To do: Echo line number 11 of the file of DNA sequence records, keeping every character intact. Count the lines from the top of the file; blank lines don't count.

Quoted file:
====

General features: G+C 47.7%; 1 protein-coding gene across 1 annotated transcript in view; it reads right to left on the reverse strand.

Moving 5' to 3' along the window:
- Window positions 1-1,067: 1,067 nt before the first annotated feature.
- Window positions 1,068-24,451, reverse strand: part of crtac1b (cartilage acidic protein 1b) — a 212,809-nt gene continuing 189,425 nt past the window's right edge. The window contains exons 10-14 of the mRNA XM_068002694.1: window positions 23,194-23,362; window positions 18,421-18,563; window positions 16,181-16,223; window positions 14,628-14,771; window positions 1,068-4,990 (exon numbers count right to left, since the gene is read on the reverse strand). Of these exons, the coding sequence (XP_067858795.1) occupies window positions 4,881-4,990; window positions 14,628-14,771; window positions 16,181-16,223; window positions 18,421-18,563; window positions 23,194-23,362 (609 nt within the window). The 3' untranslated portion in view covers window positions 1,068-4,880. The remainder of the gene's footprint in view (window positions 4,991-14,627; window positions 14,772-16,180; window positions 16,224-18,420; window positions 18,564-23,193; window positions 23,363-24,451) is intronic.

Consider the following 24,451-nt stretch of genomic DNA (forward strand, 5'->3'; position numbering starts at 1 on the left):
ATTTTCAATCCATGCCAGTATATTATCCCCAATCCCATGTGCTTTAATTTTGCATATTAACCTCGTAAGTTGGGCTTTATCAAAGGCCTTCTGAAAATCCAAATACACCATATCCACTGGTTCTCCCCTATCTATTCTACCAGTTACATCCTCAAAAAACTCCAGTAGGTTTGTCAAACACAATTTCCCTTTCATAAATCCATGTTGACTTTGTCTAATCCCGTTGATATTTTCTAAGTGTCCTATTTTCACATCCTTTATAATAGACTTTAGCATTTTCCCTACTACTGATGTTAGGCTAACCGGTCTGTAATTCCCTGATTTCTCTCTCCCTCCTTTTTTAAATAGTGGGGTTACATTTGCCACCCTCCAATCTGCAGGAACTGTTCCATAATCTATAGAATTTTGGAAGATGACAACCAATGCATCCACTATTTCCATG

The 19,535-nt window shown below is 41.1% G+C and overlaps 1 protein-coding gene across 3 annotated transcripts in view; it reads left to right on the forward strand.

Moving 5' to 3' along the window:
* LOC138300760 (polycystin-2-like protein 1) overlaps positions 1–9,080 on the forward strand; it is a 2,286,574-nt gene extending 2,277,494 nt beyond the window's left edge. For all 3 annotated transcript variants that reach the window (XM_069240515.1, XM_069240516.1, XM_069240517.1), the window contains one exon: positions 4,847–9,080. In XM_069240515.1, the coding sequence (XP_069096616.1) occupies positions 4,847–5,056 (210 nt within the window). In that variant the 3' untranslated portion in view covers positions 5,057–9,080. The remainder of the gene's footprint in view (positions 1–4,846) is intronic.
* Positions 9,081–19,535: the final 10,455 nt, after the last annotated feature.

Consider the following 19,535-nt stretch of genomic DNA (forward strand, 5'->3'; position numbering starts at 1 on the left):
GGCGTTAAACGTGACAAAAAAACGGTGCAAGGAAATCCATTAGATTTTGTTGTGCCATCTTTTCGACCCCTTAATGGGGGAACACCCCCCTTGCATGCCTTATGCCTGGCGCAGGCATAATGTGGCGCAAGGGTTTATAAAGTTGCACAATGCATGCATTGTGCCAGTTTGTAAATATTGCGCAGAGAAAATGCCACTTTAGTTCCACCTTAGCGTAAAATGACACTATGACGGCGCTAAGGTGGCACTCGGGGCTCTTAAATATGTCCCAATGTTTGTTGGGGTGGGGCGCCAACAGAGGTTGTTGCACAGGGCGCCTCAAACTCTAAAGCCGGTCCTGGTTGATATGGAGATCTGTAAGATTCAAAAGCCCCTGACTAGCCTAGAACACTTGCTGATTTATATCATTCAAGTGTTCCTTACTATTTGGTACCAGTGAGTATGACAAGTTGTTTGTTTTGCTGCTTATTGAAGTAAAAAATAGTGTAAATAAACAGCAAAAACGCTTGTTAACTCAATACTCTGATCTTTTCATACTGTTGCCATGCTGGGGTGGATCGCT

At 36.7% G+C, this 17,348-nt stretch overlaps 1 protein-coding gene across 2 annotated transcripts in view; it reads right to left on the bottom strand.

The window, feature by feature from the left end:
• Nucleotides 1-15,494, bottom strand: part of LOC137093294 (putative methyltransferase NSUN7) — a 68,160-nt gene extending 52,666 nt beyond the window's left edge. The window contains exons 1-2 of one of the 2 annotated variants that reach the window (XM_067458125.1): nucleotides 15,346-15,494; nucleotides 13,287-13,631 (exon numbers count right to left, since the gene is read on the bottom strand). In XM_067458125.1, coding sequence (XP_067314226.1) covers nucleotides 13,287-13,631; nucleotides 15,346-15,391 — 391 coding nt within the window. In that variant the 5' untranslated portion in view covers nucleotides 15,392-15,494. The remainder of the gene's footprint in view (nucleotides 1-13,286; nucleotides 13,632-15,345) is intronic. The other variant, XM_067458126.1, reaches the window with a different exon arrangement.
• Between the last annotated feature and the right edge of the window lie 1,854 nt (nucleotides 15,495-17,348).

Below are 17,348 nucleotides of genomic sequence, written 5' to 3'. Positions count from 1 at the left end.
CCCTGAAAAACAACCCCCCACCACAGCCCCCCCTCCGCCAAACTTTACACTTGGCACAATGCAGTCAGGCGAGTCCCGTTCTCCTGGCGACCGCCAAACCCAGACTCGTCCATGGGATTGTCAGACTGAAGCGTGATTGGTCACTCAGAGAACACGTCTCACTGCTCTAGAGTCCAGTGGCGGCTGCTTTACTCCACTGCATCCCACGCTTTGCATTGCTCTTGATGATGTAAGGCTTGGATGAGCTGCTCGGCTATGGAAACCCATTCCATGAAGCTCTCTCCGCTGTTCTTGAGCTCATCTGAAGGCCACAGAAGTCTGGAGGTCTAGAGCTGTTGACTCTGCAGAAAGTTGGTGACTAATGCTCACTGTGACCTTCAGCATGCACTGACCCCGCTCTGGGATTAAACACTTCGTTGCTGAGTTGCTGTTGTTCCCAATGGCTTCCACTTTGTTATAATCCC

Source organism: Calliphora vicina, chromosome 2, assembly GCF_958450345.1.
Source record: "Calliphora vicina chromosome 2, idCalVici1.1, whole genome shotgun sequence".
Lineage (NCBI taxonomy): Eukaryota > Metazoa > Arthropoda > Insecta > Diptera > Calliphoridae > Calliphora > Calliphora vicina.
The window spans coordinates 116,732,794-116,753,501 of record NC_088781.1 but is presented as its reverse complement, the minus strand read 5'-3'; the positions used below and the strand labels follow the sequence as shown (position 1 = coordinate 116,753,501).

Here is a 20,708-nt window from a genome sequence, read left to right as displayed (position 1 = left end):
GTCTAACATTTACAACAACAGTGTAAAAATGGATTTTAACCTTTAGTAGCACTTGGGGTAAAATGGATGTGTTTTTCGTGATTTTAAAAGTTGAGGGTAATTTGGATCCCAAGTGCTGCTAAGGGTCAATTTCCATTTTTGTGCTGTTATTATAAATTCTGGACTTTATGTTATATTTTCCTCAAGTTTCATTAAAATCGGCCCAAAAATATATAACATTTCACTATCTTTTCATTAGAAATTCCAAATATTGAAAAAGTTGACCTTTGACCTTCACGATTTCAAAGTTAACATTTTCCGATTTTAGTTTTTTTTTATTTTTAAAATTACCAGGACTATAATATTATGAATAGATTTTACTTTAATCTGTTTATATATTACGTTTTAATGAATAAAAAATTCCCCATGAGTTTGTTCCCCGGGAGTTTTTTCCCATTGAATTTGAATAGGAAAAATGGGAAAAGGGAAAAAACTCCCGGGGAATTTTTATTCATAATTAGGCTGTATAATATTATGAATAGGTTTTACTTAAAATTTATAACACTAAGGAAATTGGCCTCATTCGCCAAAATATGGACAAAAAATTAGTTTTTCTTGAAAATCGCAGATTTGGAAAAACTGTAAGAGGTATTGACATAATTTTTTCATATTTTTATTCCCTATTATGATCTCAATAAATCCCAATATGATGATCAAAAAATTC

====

Consider the following 19,535-nt stretch of genomic DNA (forward strand, 5'->3'; position numbering starts at 1 on the left):